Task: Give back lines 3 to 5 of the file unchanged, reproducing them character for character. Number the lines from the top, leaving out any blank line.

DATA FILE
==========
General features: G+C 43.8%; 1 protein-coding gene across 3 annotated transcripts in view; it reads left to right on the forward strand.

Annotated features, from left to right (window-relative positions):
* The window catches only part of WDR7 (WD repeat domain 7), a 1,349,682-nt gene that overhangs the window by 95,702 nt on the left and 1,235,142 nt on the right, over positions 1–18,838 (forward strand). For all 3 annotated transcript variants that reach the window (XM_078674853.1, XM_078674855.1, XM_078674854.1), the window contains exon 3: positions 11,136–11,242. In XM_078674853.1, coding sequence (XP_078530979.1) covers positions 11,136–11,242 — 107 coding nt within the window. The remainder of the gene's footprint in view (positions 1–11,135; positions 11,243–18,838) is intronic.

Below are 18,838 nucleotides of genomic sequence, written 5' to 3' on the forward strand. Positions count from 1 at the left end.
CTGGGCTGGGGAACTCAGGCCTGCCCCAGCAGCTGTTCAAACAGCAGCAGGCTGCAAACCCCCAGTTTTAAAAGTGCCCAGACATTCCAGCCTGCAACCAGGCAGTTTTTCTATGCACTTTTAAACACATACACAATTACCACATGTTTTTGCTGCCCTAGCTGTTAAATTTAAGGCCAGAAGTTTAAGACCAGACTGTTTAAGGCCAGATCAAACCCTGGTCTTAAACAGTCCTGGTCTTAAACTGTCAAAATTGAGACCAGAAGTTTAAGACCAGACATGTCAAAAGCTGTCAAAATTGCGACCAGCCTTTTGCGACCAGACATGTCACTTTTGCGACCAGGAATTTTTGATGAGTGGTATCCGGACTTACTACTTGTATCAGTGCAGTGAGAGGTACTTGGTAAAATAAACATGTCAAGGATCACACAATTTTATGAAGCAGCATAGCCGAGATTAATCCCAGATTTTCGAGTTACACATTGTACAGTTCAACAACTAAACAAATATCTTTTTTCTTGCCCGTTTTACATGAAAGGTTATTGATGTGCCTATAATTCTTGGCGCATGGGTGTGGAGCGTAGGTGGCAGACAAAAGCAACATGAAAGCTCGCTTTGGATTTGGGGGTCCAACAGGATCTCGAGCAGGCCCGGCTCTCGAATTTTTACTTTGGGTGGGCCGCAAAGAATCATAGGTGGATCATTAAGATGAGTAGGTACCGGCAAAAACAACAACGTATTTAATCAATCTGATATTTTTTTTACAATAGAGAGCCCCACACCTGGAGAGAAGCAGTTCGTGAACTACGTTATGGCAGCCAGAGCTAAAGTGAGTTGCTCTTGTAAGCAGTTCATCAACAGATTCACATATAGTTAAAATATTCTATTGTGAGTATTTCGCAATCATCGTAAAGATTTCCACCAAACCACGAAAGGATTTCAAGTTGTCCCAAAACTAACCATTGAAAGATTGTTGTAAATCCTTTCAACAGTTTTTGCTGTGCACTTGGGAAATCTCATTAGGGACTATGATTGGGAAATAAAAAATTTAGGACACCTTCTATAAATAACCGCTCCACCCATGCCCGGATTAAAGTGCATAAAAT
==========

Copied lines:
* The window catches only part of WDR7 (WD repeat domain 7), a 1,349,682-nt gene that overhangs the window by 95,702 nt on the left and 1,235,142 nt on the right, over positions 1–18,838 (forward strand). For all 3 annotated transcript variants that reach the window (XM_078674853.1, XM_078674855.1, XM_078674854.1), the window contains exon 3: positions 11,136–11,242. In XM_078674853.1, coding sequence (XP_078530979.1) covers positions 11,136–11,242 — 107 coding nt within the window. The remainder of the gene's footprint in view (positions 1–11,135; positions 11,243–18,838) is intronic.

Below are 18,838 nucleotides of genomic sequence, written 5' to 3' on the forward strand. Positions count from 1 at the left end.
CTGGGCTGGGGAACTCAGGCCTGCCCCAGCAGCTGTTCAAACAGCAGCAGGCTGCAAACCCCCAGTTTTAAAAGTGCCCAGACATTCCAGCCTGCAACCAGGCAGTTTTTCTATGCACTTTTAAACACATACACAATTACCACATGTTTTTGCTGCCCTAGCTGTTAAATTTAAGGCCAGAAGTTTAAGACCAGACTGTTTAAGGCCAGATCAAACCCTGGTCTTAAACAGTCCTGGTCTTAAACTGTCAAAATTGAGACCAGAAGTTTAAGACCAGACATGTCAAAAGCTGTCAAAATTGCGACCAGCCTTTTGCGACCAGACATGTCACTTTTGCGACCAGGAATTTTTGATGAGTGGTATCCGGACTTACTACTTGTATCAGTGCAGTGAGAGGTACTTGGTAAAATAAACATGTCAAGGATCACACAATTTTATGAAGCAGCATAGCCGAGATTAATCCCAGATTTTCGAGTTACACATTGTACAGTTCAACAACTAAACAAATATCTTTTTTCTTGCCCGTTTTACATGAAAGGTTATTGATGTGCCTATAATTCTTGGCGCATGGGTGTGGAGCGTAGGTGGCAGACAAAAGCAACATGAAAGCTCGCTTTGGATTTGGGGGTCCAACAGGATCTCGAGCAGGCCCGGCTCTCGAATTTTTACTTTGGGTGGGCCGCAAAGAATCATAGGTGGATCATTAAGATGAGTAGGTACCGGCAAAAACAACAACGTATTTAATCAATCTGATATTTTTTTTACAATAGAGAGCCCCACACCTGGAGAGAAGCAGTTCGTGAACTACGTTATGGCAGCCAGAGCTAAAGTGAGTTGCTCTTGTAAGCAGTTCATCAACAGATTCACATATAGTTAAAATATTCTATTGTGAGTATTTCGCAATCATCGTAAAGATTTCCACCAAACCACGAAAGGATTTCAAGTTGTCCCAAAACTAACCATTGAAAGATTGTTGTAAATCCTTTCAACAGTTTTTGCTGTGCACTTGGGAAATCTCATTAGGGACTATGATTGGGAAATAAAAAATTTAGGACACCTTCTATAAATAACCGCTCCACCCATGCCCGGATTAAAGTGCATAAAAT